RENTON - Back when people were asking for preseason predictions, I offered the theory that the 2010 Seattle Seahawks looked like a six-win club.
New staff, new front office, tons of new players. This would take some time. Maybe they could eke out seven wins, tops.
Funny how you can be right with an answer and yet so very clueless about how it would happen.
I didn’t see them beating San Francisco to start and then losing to Denver, or losing at St. Louis and winning at Chicago. And that was in just the first five games.
I thought Oakland and Kansas City would be games they could take. They lost those two by a combined 48 points.
I didn’t see them starting 4-2 to inflate everybody’s expectations, or deflating them with a 2-7 death march to the finish, leaving fans to fend off nasty flashbacks to 2009.
I couldn’t believe Matt Hasselbeck would have 12 touchdowns and 17 interceptions – and a broken wrist – and still be the guy they chose as their best option at quarterback in the season’s 15th game at Tampa Bay.
Now Hasselbeck has another injury, which coach Pete Carroll said is in his “glute/hip” area. Charlie Whitehurst will get all the practice at quarterback this week, although Hasselbeck is not entirely ruled out for Sunday’s game against St. Louis. Apparently, Hasselbeck has played with his butt in a sling so often recently that he doesn’t need the practice.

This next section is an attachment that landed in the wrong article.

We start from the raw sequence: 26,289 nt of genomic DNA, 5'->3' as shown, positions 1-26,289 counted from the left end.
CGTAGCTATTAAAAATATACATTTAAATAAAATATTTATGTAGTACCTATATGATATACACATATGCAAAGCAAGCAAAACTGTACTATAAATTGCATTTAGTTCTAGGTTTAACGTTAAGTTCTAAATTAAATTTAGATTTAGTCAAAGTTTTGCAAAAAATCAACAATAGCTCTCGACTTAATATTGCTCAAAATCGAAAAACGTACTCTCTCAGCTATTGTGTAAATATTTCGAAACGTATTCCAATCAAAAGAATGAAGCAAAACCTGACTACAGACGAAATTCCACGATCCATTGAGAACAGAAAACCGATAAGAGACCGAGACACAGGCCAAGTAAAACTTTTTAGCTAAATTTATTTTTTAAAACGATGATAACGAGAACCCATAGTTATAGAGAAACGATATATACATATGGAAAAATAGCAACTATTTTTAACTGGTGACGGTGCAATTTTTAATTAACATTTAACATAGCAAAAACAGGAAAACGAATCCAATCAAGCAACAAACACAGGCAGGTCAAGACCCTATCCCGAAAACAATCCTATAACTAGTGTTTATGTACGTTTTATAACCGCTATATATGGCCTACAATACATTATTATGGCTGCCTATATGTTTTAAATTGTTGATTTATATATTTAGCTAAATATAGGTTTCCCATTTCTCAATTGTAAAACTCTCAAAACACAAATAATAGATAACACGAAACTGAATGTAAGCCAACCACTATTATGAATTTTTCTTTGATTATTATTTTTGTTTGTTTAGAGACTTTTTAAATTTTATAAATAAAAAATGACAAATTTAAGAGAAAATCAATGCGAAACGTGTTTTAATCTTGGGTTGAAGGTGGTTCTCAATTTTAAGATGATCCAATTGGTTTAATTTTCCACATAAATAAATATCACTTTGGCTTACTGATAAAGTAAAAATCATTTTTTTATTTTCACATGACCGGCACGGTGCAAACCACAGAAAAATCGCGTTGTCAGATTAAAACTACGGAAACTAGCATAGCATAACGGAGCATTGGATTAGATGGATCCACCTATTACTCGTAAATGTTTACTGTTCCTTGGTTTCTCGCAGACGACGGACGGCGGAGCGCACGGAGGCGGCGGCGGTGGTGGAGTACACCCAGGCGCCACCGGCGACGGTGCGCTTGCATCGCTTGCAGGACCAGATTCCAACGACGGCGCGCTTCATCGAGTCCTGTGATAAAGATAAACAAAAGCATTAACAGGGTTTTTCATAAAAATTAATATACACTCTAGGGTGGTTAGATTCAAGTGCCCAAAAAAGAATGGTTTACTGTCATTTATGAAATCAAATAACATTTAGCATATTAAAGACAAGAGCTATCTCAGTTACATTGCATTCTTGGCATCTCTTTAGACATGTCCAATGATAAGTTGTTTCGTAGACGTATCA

When Carroll said on the day he was hired that he was committed to making the Seahawks a strong force in the running game, I didn’t expect they’d reach this point with the absolute worst rushing attack in the NFL (No. 32).
And I certainly wouldn’t have believed that would be the case when they picked up Marshawn Lynch from Buffalo. Or that Lynch at this point would have 30 more carries than reserve Justin Forsett but only 3 more yards.
When I saw how often Carroll imprinted the theme “Always Compete,” I guess I expected that their losses would occur by fewer than an average of 21 points, and that no loss would be decided by more than 15 points.
I never imagined Mike Williams catching as many as 62 passes or John Carlson catching as few as 30.
I wouldn’t have believed they’d get so much out of Chris Clemons (101/2 sacks) or so little out of Golden Tate (20 catches for zero touchdowns).
I thought rookie Earl Thomas might have five interceptions, but not all in the first six games.
I would have thought it was a good season for Josh Wilson to have three interceptions, but not that all of them would be for the Baltimore Ravens. Of course, I didn’t believe they’d trade Wilson and keep Kelly Jennings.
I would have considered it a positive to hear that Deion Branch would have six touchdown catches by now, except that five of them have been for New England.
What’s more unimaginable, that the Rams, 1-15 in 2009, could turn into the NFC West Division front-runners at 7-8, or that the Seahawks have a shot at knocking them off and getting into the postseason with a 7-9 mark if they win this Sunday?
I saw this as a rebuilding season, with it taking time to assimilate and improve. Not one in which they would peak in October.
At his Monday afternoon press conference, Carroll generously labeled this “an interesting finish to the season.”
What do you mean, coach?
This is exactly what I predicted.
Dave Boling: 253-597-8440 email@example.com